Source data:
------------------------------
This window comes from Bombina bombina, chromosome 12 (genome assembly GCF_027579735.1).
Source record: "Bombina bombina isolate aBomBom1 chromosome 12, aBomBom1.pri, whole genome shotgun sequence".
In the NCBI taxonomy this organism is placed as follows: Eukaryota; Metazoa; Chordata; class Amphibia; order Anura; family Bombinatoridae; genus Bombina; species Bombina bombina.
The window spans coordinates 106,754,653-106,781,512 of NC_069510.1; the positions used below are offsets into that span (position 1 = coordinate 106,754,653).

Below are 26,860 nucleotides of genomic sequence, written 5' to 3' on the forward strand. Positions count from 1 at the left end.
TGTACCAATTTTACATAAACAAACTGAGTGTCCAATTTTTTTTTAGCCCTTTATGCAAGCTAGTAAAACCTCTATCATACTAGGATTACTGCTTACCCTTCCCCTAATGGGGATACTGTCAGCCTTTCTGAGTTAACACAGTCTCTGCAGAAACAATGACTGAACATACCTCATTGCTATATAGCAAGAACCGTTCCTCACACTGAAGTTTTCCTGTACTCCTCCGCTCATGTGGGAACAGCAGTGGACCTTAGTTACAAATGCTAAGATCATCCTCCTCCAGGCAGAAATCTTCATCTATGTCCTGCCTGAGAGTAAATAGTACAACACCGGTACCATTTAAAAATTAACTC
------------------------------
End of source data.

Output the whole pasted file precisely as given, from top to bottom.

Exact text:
This window comes from Bombina bombina, chromosome 12 (genome assembly GCF_027579735.1).
Source record: "Bombina bombina isolate aBomBom1 chromosome 12, aBomBom1.pri, whole genome shotgun sequence".
In the NCBI taxonomy this organism is placed as follows: Eukaryota; Metazoa; Chordata; class Amphibia; order Anura; family Bombinatoridae; genus Bombina; species Bombina bombina.
The window spans coordinates 106,754,653-106,781,512 of NC_069510.1; the positions used below are offsets into that span (position 1 = coordinate 106,754,653).

Below are 26,860 nucleotides of genomic sequence, written 5' to 3' on the forward strand. Positions count from 1 at the left end.
TGTACCAATTTTACATAAACAAACTGAGTGTCCAATTTTTTTTTAGCCCTTTATGCAAGCTAGTAAAACCTCTATCATACTAGGATTACTGCTTACCCTTCCCCTAATGGGGATACTGTCAGCCTTTCTGAGTTAACACAGTCTCTGCAGAAACAATGACTGAACATACCTCATTGCTATATAGCAAGAACCGTTCCTCACACTGAAGTTTTCCTGTACTCCTCCGCTCATGTGGGAACAGCAGTGGACCTTAGTTACAAATGCTAAGATCATCCTCCTCCAGGCAGAAATCTTCATCTATGTCCTGCCTGAGAGTAAATAGTACAACACCGGTACCATTTAAAAATTAACTC